The increasing presence on executive staffs of a chief leaning officer or someone with a similar title represents the emerging recognition that an organization's talent is a strategic asset- an essential element in achieving organizational goals.
by Site Staff
August 25, 2002
The increasing presence on executive staffs of a chief leaning officer or someone with a similar title represents the emerging recognition that an organization’s talent is a strategic asset- an essential element in achieving organizational goals. At the same time, businesses are beginning to recognize that having an organized, comprehensive way to develop and manage that talent is a critical element to success. Thus, we are now seeing the growing understanding that putting an effective enterprise learning environment in place will be one of the CLO’s most important strategies. Fortunately, the learning industry is coming of age and is beginning to be able to deliver for the CLO.
More than a year ago, industry analysts were predicting that the learning management system (LMS) would become the next enterprise resource planning (ERP) system for major organizations. Unfortunately, much of the early focus was more on the technologies of learning than on the total learning experience. Those were also the days of the “big hype” around e-learning. Most looked at the images on computer screens, the streaming capabilities and the platforms and thought that having good technologies would drive learning success. Of course, technology in learning delivery and management is important, but it wasn’t enough by itself to deliver effective enterprise learning environments.
Currently, the emphasis on implementing an effective LMS is shifting to developing and fielding more comprehensive approaches to managing the talent in an organization. Organizations are looking beyond the hype and are focusing more on the returns from investments in learning. This is a more appropriate focus: The real question for the CLO is how to use talent to improve business performance.
What do we mean by “talent management?” It is “the systematic development, planning and application of people, skills, learning and knowledge to maximize individual and organizational performance.” Just as ERP and customer relationship management (CRM) are established as an overarching definition of core business practices, ETM (enterprise talent management) should also be considered a core practice.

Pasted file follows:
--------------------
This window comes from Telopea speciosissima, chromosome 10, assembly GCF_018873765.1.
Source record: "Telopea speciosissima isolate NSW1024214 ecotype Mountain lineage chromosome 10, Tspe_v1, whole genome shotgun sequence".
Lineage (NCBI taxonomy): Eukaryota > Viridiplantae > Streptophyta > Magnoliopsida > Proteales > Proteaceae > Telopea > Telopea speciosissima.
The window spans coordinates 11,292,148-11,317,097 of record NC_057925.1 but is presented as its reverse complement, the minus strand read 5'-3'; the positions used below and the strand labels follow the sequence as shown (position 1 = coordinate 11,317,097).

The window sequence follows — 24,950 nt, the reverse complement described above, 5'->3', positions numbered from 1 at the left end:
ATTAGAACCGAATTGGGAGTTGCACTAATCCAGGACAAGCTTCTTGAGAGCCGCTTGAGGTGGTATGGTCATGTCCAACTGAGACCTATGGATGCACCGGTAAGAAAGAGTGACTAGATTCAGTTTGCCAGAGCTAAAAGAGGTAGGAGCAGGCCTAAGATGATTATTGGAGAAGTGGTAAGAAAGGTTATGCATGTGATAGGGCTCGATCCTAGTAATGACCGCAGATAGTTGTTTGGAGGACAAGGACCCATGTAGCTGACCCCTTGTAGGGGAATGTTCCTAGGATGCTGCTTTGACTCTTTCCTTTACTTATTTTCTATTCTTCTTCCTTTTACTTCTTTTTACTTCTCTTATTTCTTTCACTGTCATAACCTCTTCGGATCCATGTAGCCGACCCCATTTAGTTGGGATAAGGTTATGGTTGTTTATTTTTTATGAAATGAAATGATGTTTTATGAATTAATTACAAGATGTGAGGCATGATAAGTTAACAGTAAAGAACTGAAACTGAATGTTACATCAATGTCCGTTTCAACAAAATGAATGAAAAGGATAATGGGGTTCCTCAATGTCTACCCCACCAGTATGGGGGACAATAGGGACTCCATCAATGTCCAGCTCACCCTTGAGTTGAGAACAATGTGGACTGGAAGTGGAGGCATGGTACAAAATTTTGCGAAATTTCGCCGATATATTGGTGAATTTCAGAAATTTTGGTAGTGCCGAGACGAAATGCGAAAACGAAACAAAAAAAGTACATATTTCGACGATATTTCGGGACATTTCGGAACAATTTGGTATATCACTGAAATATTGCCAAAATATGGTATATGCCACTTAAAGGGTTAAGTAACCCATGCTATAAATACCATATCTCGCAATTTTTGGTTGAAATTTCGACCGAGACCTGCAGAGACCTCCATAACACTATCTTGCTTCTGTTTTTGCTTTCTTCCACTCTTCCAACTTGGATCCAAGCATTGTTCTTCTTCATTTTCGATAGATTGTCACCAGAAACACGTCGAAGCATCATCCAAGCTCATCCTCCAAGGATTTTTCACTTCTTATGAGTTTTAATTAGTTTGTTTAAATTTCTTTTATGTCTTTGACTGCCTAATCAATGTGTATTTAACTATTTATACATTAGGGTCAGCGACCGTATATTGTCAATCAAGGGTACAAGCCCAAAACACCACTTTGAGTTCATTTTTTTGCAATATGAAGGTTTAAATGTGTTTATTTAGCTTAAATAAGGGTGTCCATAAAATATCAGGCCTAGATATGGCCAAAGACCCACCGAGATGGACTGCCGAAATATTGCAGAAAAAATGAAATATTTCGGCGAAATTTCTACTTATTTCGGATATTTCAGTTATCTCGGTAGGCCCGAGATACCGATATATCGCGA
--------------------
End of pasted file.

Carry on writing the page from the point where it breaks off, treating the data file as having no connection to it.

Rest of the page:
Properly managing enterprise talent goes far beyond administering training programs. The CLO has to work with other members of the executive committee to understand organizational goals, how the enterprise is structured to meet those goals and what job roles and skills are needed to achieve them. Skills, knowledge, recruiting, retention, reskilling, content, certification, organizational structure, workforce planning — all are part of the complex talent management mix, and they have to be approached in a comprehensive fashion from the top down.
The broad set of challenges CLOs face requires comprehensive solutions. More than courses or learning management systems, the enterprise learning industry has to respond to the needs of the CLOs by providing access to broad-based content, advanced learning technologies and the services to design and deploy successful learning environments. Learning solutions providers need to work closely with CLOs, not merely as vendors of learning technologies and content, but as trusted partners in the talent management process, helping business improve performance.
Unfortunately, both CLOs and the learning industry are battling the effects of economic uncertainty. Historically, the training budget is among the first to be cut when companies face declining revenues, and that makes it harder to invest in one of the most important ways to increase efficiencies and competitiveness– making the workforce more productive.
But we–CLOs and industry providers–are still focused on the importance of enterprise learning as a key driver of success. As the economy improves and the learning industry reshapes itself, we are optimistic that the new age of talent management has begun.
Trisha Bright is worldwide director of Enterprise Learning, Sun Microsystems Inc. Chris James is Sun’s worldwide senior director for Education Consulting Services. They both work in Sun’s training group, Sun Educational Services.